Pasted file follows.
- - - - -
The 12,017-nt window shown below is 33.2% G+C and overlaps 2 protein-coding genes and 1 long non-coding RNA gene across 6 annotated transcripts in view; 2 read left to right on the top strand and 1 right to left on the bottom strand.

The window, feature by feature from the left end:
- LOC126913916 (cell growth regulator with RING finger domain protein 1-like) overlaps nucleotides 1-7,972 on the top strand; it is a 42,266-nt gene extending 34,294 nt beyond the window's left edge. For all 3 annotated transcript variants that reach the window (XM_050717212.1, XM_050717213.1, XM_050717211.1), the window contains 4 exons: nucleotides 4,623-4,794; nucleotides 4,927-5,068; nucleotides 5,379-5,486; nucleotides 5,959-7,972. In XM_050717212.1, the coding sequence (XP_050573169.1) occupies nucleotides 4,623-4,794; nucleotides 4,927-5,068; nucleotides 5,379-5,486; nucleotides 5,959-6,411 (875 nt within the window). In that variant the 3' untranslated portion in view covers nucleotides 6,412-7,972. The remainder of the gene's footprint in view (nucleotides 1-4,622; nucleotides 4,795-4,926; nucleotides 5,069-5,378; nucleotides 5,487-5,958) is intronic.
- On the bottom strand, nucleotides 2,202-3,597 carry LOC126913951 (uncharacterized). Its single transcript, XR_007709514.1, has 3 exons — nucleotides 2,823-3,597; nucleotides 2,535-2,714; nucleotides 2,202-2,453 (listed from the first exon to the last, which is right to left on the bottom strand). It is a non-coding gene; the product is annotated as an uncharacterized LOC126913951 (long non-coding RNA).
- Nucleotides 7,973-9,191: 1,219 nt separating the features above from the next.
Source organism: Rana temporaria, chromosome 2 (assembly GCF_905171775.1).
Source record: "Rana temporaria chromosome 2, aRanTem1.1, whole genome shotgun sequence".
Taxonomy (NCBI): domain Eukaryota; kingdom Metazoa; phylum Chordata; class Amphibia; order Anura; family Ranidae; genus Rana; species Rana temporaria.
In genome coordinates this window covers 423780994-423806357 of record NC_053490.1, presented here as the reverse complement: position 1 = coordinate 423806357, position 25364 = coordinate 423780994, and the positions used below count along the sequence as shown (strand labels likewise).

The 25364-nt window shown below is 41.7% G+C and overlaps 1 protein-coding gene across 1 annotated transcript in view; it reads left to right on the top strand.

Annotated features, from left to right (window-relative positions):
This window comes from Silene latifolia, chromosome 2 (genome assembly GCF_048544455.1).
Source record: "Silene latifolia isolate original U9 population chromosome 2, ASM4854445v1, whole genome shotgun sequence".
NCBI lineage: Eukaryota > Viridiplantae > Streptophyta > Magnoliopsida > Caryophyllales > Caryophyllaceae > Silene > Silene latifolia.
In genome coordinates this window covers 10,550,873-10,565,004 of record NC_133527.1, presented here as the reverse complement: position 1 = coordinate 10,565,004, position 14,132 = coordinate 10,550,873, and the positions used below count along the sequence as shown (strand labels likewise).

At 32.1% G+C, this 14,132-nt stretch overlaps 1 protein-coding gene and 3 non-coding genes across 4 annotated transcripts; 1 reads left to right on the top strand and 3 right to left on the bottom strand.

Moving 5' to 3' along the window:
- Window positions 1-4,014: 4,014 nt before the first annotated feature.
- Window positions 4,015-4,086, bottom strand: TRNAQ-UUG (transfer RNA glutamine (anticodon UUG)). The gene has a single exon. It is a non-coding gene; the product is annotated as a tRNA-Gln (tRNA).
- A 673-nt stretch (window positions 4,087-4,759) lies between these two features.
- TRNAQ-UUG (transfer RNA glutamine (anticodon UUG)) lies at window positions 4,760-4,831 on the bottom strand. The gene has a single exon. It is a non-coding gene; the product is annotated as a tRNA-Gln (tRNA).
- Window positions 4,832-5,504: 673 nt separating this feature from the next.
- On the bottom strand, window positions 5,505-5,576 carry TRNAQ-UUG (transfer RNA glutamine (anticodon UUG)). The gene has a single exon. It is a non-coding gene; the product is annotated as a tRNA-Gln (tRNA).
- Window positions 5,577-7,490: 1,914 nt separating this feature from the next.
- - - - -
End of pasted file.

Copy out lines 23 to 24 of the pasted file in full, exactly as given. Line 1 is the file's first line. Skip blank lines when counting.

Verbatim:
- On the bottom strand, window positions 5,505-5,576 carry TRNAQ-UUG (transfer RNA glutamine (anticodon UUG)). The gene has a single exon. It is a non-coding gene; the product is annotated as a tRNA-Gln (tRNA).
- Window positions 5,577-7,490: 1,914 nt separating this feature from the next.